Official surveys show that women made up just 11.6% of the agricultural work force in 2016 in Ireland. This is the lowest in the EU-28 which has an average of 35.1%. In 2016 13% of farms in Ireland were in the sole ownership of a woman. Although low compared with other EU countries, it is an increase from 10% in 2005. In 2016, just 3.8% of farms were registered in joint male/female names.
Women comprise about 43% of the agricultural labour force in the developing world.
This figure masks considerable variation across regions. Women comprise half or more of the agricultural labour force in many African and Asian countries. Women are over-represented in unpaid, seasonal and part-time work.
Women farmers in the developing world typically achieve yields that are 20-30% lower than men.
Several studies suggest that this difference reflects unequal access to productive resources, e.g. seeds, fertilizers, credit etc., and could be abolished by equal provision.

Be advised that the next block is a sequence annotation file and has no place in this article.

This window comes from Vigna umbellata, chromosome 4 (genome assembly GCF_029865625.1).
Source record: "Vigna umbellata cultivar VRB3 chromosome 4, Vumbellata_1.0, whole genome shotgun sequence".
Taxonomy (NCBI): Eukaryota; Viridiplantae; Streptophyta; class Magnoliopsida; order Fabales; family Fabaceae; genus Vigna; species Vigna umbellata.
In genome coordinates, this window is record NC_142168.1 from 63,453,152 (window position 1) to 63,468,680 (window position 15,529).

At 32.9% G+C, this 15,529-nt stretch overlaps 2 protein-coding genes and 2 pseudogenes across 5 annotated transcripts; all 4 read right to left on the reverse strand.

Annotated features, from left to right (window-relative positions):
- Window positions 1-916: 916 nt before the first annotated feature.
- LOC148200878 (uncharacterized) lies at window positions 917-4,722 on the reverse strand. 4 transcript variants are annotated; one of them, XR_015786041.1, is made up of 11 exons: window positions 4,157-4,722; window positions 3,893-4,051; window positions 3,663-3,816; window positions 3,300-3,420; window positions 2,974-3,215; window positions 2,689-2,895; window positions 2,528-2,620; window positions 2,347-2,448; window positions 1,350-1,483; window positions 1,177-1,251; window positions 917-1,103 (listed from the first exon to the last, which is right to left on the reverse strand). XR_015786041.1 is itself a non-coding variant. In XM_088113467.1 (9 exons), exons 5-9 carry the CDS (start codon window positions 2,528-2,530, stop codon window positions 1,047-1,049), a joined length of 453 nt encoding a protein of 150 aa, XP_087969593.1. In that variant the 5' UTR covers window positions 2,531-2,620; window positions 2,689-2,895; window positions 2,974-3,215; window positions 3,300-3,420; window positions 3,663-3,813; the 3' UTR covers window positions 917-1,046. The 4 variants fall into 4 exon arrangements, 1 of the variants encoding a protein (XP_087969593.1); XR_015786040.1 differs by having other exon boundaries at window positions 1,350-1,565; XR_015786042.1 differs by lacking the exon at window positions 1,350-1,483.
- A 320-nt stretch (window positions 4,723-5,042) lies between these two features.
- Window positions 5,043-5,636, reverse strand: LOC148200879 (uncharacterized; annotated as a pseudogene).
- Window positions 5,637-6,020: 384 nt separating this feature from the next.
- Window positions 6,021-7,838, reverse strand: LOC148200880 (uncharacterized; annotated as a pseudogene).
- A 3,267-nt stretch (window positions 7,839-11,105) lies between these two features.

Equal access to agricultural resources would allow women to be as productive as men and would boost total agricultural output in developing countries by 2.5‑4%. This would reduce the number of undernourished people in the world by 100-150 million (12-17%).
(Source The Food and Agriculture Organization, UN)
I am very grateful to the women who feature in these photographs for allowing me to capture them as they live and work on their farms and for agreeing to mount this exhibition in an effort to raise awareness of the importance of women farmers for human nutrition, health and welfare.
To view a gallery of women farmers click HERE.